J Genomics 2015; 3:59-71. doi:10.7150/jgen.10924 This volume Cite
Newport Laboratories Inc., Worthington, Minnesota, United States of America.
Haemophilus parasuis is a commensal bacterium of the upper respiratory tract of healthy pigs. However, in conjunction with viral infections in immunocompromised animals H. parasuis can transform into a pathogen that is responsible for causing Glasser's disease which is typically characterized by fibrinous polyserositis, polyarthritis, meningitis and sometimes acute pneumonia and septicemia in pigs. Haemophilus parasuis serovar 5 is highly virulent and more frequently isolated from respiratory and systemic infection in pigs. Recently a highly virulent H. parasuis serovar 4 was isolated from the tissues of diseased pigs. To understand the differences in virulence and virulence-associated genes between H. parasuis serovar 5 and highly virulent H. parasuis serovar 4 strains, a genomic library was generated by TruSeq preparation and sequenced on Illumina HiSeq 2000 obtaining 50 bp PE reads. A three-way comparative genomic analysis was conducted between two highly virulent H. parasuis serovar 4 strains and H. parasuis serovar 5. Haemophilus parasuis serovar 5 GenBank isolate SH0165 (GenBank accession number CP001321.1) was used as reference strain for assembly.
Results of these analysis revealed the highly virulent H. parasuis serovar 4 lacks genes encoding for, glycosyl transferases, polysaccharide biosynthesis protein capD, spore coat polysaccharide biosynthesis protein C, polysaccharide export protein and sialyltransferase which can modify the lipopolysaccharide forming a short-chain LPS lacking O-specific polysaccharide chains often referred to as lipooligosaccharide (LOS). In addition, it can modify the outer membrane protein (OMP) structure. The lack of sialyltransferase significantly reduced the amount of sialic acid incorporated into LOS, a major and essential component of the cell wall and an important virulence determinant. These molecules may be involved in various stages of pathogenesis through molecular mimicry and by causing host cell cytotoxicity, reduced inflammatory and immunological response to infection with this organism. The mechanism by which sialyation of LPS contributes to virulence is a key to understanding the pathogenesis of this highly virulent H. parasuis serovar 4. This analysis also revealed the presence of virulence associated genes similar to the MerR family transcriptional regulators, macrophage infectivity potentiator protein, hemolysin, opacity associated protein, toxin antitoxin system, and virulence associated protein D and colicins. Haemophilus parasuis serovar 4 variants also possess extensive metal ion uptake and regulation mechanism which controls various virulence and virulence associated genes. A combination of virulence associated factors and/or genes and proteins with overlapping functions may be responsible for the apparent enhanced virulence of this organism.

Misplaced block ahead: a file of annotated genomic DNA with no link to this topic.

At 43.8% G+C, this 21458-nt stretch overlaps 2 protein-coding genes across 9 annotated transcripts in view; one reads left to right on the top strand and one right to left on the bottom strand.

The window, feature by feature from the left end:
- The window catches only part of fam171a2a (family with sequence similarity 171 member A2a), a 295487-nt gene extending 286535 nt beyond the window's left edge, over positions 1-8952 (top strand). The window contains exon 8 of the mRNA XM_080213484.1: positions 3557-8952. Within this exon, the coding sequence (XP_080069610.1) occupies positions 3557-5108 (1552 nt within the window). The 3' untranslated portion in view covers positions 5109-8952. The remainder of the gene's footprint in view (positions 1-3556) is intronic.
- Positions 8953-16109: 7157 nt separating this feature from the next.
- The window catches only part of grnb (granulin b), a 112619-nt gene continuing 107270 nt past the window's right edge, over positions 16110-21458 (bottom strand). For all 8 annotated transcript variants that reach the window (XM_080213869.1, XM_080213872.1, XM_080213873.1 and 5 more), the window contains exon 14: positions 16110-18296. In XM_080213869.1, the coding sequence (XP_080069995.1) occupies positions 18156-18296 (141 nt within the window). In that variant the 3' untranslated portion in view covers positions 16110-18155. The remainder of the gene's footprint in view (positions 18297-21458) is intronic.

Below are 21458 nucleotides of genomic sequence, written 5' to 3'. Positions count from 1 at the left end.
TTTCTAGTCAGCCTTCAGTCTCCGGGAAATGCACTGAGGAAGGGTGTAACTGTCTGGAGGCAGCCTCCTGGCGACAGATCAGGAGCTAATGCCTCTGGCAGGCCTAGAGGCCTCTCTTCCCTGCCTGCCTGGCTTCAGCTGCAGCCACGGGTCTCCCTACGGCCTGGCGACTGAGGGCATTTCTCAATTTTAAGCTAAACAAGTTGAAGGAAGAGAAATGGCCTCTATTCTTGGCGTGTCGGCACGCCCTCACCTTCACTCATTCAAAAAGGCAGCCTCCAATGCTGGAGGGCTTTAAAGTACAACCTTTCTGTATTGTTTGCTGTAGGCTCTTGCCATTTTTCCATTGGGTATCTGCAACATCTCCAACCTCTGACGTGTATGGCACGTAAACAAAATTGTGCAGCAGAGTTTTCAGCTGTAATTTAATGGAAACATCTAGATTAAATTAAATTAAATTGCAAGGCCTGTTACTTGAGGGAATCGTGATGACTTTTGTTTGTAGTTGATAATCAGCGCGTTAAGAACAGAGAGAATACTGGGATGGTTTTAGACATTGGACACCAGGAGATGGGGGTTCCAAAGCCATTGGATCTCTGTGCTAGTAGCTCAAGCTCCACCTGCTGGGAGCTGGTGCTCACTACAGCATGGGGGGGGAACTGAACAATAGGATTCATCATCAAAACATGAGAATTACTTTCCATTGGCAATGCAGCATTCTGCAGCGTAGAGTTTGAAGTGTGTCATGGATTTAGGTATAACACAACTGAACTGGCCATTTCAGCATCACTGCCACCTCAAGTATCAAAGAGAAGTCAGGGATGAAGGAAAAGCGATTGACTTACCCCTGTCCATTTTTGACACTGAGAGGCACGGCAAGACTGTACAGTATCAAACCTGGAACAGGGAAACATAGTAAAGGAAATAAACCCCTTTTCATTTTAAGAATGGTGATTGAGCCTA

The extensive structural modification of LOS and OMP of variant H. parasuis serovar 4 strains appear to aid in nasal colonization, are associated with the organisms' ability to evade the host immune response and provide serum-resistance. In addition, the combination of capsule modification and phase variation due to LOS substitutions could help variant H. parasuis serovar 4 transform into a highly virulent pathogen. Based on these results, the variant H. parasuis serovar 4 strains harbor a diverse repertoire of virulence associated genes which have not been previously reported.
Keywords: Haemophilus parasuis, sialic acid, sialyltransferase, lipooligosaccharide, outer membrane proteins.